Susan Chapman

These images are taken from the exhibition ‘Evidence of Bodies’ which Terrie Hitchcock and I are showing at Festival of Quilts and all three Knitting and Stitching shows during the latter part of 2013 in Alexandra Palace London, RDS Dublin, and the Conference Centre Harrogate.

I work with textiles, I feel that the selecting, printing and dyeing, and stitching of fabrics help me to communicate my feeling, concern and observation of modern society. The quality of the fabrics that I use is of the utmost importance, the nature of the weave gives texture, and the feel and handle of cloth evokes a significance from every stage of life.

Dr Jessica Hemmings says in her introduction to the book from the Stroudwater Textile Festival

“Textiles are the first material to touch ourskin at birth and what many of us will lay upon at the moment of death.
Textiles are the material that covers our bodies every day of our lives; the material we rest between each night. It is the textile that is used to staunch the flow of blood from wounds and protect us against cold and wind and excessive light. They are quite literally an inescapable presence, trailing close behind air, water and food in our list of needs and wants.”

These words resonate with my own life experience and it feels natural to me to use the very fabric that is so integrated into all aspects of my life.

I am a people watcher and I am interested in how people relate to each other, and that has not changed throughout this development of my work. But, I am, at least temporarily, leaving the figurative work behind. My observations have led me to the opinion that the way life is heading in this modern society it is all too easy to become isolated on many levels. There is a distinct lack of personal communication, our conversations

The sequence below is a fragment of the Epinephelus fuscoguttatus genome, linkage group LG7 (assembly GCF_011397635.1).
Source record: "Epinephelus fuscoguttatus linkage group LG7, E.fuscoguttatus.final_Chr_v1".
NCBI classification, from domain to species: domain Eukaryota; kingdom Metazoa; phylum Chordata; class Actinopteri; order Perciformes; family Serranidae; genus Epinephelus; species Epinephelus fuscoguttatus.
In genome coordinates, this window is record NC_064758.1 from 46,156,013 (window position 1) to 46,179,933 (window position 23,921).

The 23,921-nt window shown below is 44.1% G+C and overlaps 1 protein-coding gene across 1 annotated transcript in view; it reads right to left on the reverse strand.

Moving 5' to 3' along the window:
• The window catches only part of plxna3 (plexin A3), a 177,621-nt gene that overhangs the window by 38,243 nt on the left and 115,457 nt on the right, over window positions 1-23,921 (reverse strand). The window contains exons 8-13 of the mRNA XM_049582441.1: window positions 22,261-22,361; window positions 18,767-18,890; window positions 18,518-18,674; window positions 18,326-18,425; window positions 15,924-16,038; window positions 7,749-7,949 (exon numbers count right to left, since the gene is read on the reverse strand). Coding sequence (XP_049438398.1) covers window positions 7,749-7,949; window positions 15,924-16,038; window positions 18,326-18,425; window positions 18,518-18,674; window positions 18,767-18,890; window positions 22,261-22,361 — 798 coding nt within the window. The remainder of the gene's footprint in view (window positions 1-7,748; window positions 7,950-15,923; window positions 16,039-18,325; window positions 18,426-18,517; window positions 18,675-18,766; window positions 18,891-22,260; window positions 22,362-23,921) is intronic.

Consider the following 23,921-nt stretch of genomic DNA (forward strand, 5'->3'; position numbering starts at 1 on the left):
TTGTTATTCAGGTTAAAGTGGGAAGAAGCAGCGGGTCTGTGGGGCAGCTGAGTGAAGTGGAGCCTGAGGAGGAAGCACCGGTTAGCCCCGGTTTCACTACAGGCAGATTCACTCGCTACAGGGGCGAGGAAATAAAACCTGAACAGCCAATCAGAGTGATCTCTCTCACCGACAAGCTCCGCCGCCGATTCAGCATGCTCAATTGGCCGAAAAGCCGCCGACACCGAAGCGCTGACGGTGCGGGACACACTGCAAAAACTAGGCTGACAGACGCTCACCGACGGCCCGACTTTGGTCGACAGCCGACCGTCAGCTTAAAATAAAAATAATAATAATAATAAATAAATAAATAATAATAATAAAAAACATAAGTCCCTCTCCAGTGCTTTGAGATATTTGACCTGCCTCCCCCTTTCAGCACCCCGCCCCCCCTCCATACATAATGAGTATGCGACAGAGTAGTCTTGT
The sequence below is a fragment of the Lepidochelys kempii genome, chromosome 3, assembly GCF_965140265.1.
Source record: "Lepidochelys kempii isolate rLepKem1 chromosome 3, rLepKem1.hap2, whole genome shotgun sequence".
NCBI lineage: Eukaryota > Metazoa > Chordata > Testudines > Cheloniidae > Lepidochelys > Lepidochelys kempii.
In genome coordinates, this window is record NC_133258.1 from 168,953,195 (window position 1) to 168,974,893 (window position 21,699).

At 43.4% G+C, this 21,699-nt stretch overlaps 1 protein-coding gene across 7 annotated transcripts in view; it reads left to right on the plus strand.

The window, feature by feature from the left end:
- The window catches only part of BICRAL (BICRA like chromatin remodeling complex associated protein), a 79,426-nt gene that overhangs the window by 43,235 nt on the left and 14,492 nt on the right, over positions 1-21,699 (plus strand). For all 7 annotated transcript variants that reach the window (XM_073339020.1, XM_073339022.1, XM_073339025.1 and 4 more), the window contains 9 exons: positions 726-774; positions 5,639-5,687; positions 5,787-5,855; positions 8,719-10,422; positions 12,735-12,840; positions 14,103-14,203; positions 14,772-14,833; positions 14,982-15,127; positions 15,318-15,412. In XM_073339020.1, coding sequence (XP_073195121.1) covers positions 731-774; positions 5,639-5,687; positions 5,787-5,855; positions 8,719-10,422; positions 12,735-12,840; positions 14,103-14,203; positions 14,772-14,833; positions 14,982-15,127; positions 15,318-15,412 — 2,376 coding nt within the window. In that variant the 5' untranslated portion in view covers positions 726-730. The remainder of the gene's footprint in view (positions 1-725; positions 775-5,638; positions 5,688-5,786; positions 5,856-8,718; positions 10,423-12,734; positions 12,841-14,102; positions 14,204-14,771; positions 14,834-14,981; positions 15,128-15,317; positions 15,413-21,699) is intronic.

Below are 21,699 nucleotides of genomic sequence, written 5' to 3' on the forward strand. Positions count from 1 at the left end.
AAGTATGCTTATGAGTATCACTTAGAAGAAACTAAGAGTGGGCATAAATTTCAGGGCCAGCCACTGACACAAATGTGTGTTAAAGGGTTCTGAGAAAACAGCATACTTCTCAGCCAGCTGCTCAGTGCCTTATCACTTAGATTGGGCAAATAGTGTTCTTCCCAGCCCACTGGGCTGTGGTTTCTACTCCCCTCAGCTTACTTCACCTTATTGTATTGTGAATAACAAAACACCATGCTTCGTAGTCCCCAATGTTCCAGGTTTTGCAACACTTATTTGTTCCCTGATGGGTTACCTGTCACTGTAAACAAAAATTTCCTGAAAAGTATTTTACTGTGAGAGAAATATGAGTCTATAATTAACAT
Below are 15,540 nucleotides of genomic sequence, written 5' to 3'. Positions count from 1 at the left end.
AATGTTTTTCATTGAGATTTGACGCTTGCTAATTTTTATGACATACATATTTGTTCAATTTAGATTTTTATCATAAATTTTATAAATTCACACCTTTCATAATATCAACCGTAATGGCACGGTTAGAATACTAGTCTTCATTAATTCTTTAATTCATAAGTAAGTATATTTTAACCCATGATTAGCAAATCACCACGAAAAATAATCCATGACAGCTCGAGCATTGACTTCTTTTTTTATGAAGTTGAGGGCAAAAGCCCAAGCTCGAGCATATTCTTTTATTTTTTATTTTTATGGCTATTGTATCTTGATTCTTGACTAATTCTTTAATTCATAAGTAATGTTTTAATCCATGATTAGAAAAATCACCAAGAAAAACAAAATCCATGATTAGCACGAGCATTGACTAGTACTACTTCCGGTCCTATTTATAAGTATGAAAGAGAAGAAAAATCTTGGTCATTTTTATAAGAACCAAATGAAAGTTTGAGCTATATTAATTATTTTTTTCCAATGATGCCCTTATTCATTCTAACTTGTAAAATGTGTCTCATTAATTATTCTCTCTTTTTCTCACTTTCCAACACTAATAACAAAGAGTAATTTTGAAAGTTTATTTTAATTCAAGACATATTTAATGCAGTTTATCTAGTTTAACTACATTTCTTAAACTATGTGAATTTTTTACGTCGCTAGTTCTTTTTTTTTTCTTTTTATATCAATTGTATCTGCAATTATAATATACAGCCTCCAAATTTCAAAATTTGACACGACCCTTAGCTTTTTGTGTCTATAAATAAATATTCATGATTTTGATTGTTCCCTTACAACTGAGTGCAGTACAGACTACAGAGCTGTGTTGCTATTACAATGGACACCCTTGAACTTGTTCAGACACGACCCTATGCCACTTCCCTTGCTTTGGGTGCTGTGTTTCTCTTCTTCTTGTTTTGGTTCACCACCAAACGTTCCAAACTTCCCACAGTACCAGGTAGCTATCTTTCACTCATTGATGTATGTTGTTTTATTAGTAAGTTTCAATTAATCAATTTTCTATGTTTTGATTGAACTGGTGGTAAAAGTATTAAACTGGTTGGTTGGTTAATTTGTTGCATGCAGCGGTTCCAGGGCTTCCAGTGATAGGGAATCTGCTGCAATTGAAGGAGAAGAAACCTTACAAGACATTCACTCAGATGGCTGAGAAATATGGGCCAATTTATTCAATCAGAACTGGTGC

tend to be through electronic gadgets, texting , Facebook, Twitter and the like. Working from home, shopping on-line, ordering meals in, and even establishing relationships all seem to be conducted through the use of IT.

Technology has now provided us with the means to communicate without putting pen to paper, and following the demise of the cheque book, we don’t even sign our name any more. Handwriting is such a personal identity, it is your mark and no one else will make that same mark. I have a collection of postcards that have been sent to me over the last fifty years, a simple form of communication. From these I have extracted blocks of
handwriting to create visual texture and imagery. I realise that imagery is important to me, and, while I have left the figurative work behind, the marks made by the written hand, satisfy that need. Every one of these written extracts acts as a metaphor for each person that put pen to paper to
communicate with me, and certainly they represent the passage of time, although the chronology is of no specific interest to me.

The pieces that made up ‘Looking Through Time’ were hung one in front of the other, with significant space between; seeing
through from the edges of these layers, a feeling of being able to look into time, with of course the obvious reference to reading through the pages of a book. There is no necessity to see all of the content all of the time, there is a hint of what lies within, just as our relationships with others and how we reveal ourselves to the world has a strong private element. I hope that this served to intrigue the viewer and caused them to stay and consider what might be concealed and maybe to create their own narrative.

The Art Encyclopedia online describes the work of Korean artist Yun, Hyong-Keun. ,

“In his paintings he attempts to visualize the processes of nature without force or artifice and to record unselfconsciously, if not unconsciously, the passage of life.”

and Lee,Kyung-Sung says in the October 1991 preface of the INKONG gallery Catalogue